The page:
CARES Act Provides Relief to Individuals and Businesses

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On Friday, March 27, 2020, the Coronavirus Aid, Relief, and Economic Security (CARES) Act was signed
into law. This $2 trillion emergency relief package is intended to assist individuals and businesses during
the ongoing coronavirus pandemic and accompanying economic crisis. Major relief provisions are
summarized here.

Unemployment provisions

The legislation provides for:
An additional $600 weekly benefit to those collecting unemployment benefits, through July 31, 2020
An additional 13 weeks of federally funded unemployment benefits, through the end of 2020, for
individuals who exhaust their state unemployment benefits
Targeted federal reimbursement of state unemployment compensation designed to eliminate state
one-week delays in providing benefits
Unemployment benefits through 2020 for many who would not otherwise qualify, including
independent contractors and part-time workers

Recovery rebates

Most individuals will receive a direct payment from the federal government. Technically a 2020
refundable income tax credit, the rebate amount will be calculated based on 2019 tax returns filed
(2018 returns in cases where a 2019 return has not been filed) and sent automatically via check or direct
deposit to qualifying individuals. To qualify for a payment, individuals generally must have a Social
Security number and must not qualify as the dependent of another individual.
The amount of the recovery rebate is $1,200 ($2,400 if married filing a joint return) plus $500 for each
qualifying child under age 17. Recovery rebates are phased out for those with adjusted gross income
(AGI) exceeding $75,000 ($150,000 if married filing a joint return, $112,500 for those filing as head of
household). For those with AGI exceeding the threshold amount, the allowable rebate is reduced by $5
for every $100 in income over the threshold.
Rebate Amounts and Phaseout Ranges
Filing Status Payment Amount Phaseout Threshold Phaseout Completed
Married Filing Jointly $2,400 $150,000 $198,000

  • 1 Child $2,900 $150,000 $208,000
  • 2 Children $3,400 $150,000 $218,000
    Head of Household $1,200 $112,500 $136,500
  • 1 Child $1,700 $112,500 $146,500
  • 2 Children $2,200 $112,500 $156,500
    All Others $1,200 $75,000 $99,000

While details are still being worked out, the IRS will be coordinating with other federal agencies to
facilitate payment determination and distribution. For example, eligible individuals collecting Social
Security benefits may not need to file a tax return in order to receive a payment.

Retirement plan provisions

Required minimum distributions (RMDs) from employer-sponsored retirement plans and IRAs will not
apply for the 2020 calendar year; this includes any 2019 RMDs that would otherwise have to be taken in
2020
The 10% early-distribution penalty tax that would normally apply to distributions made prior to age
59½ (unless an exception applies) is waived for retirement plan distributions of up to $100,000 relating
to the coronavirus; special re-contribution rules and income inclusion rules for tax purposes apply as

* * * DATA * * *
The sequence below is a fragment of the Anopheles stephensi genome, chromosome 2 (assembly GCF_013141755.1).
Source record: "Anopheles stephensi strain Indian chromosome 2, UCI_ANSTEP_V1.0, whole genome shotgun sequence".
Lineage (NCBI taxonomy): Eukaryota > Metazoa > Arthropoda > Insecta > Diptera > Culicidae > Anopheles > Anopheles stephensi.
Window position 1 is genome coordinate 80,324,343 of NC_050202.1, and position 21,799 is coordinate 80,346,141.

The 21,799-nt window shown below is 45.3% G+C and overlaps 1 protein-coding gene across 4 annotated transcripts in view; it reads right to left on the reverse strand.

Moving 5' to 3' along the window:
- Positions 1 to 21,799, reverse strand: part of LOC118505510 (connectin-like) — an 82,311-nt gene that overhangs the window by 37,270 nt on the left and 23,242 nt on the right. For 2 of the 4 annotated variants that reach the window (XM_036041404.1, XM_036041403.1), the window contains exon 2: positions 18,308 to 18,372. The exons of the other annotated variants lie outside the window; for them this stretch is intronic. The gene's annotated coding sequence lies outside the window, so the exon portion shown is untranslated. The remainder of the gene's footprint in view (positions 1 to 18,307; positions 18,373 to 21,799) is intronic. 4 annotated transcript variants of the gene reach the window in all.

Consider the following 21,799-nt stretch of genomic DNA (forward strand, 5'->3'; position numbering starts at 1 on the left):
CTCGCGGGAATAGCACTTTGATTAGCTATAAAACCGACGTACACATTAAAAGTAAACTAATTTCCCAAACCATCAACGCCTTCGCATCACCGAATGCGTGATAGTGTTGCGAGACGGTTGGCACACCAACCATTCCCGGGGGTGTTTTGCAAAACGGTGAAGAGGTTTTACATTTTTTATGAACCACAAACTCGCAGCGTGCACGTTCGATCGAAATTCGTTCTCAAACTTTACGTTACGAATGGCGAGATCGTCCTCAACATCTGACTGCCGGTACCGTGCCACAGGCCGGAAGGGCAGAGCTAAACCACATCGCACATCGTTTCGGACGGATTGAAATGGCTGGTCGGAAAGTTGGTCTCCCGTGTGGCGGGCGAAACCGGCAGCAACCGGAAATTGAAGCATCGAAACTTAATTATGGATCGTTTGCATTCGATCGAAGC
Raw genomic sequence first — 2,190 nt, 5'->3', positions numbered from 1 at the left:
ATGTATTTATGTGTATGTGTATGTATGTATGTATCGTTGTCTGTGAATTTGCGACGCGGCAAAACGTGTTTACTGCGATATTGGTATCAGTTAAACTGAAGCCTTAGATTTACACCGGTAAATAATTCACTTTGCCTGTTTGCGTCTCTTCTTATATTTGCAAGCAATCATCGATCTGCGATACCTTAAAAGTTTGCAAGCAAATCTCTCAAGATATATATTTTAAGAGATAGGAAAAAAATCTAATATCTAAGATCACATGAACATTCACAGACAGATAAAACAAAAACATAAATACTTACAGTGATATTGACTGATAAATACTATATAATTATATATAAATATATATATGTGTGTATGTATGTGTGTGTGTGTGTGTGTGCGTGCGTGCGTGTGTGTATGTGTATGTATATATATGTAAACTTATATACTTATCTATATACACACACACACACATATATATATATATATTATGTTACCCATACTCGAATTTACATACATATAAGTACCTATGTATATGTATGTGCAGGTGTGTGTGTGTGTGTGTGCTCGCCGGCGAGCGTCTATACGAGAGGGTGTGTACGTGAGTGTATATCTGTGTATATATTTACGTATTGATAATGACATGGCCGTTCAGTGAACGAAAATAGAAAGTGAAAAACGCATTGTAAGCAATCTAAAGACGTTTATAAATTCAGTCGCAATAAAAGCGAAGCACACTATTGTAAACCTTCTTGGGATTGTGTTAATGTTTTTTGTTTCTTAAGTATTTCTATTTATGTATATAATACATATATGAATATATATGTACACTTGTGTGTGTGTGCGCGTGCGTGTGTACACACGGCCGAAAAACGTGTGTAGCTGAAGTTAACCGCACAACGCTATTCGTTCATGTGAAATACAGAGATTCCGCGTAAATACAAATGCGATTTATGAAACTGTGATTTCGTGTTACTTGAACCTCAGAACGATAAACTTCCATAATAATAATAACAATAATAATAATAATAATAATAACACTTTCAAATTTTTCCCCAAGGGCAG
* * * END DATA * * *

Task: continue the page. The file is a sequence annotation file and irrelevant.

well
Limits on loans from employer-sponsored retirement plans are expanded, with repayment delays
provided

Student loans

The legislation provides a six-month automatic payment suspension for any student loan held by the
federal government; this six-month period ends on September 30, 2020
Under already existing rules, up to $5,250 in payments made by an employer under an education
assistance program could be excluded from an employee’s taxable income; this exclusion is expanded to
include eligible student loan repayments an employer makes on an employee’s behalf before January 1,
2021

Business relief

An employee retention tax credit is now available to employers significantly impacted by the crisis and
is applied to offset Social Security payroll taxes; the credit is equal to 50% of qualified wages up to a
certain maximum
Employers may defer paying the employer portion of Social Security payroll taxes through the end of
2020 and may pay the deferred taxes over a two-year period; self-employed individuals are able to do
the same
Net operating loss rules expanded
Deductibility of business interest expanded
Provisions relating to specified Small Business Administration (SBA) loans increase the federal
government guarantee to 100% and allow small businesses to borrow up to $10 million and defer

payments for six months to one year; self-employed individuals, independent contractors, and sole
proprietors may qualify for loans

Prior legislative relief provisions

Signed into law roughly two weeks prior to the CARES Act, the Families First Coronavirus Response Act
(FFCRA) also included relief provisions worth noting:
Requirement that health plans cover COVID-19 testing at no cost to the patient
Requirement that employers with fewer than 500 employees generally must provide paid sick leave to
employees affected by COVID-19 who meet certain criteria, and paid emergency family and medical
leave in other circumstances
Payroll tax credits allowed for required sick leave as well as family and medical leave paid

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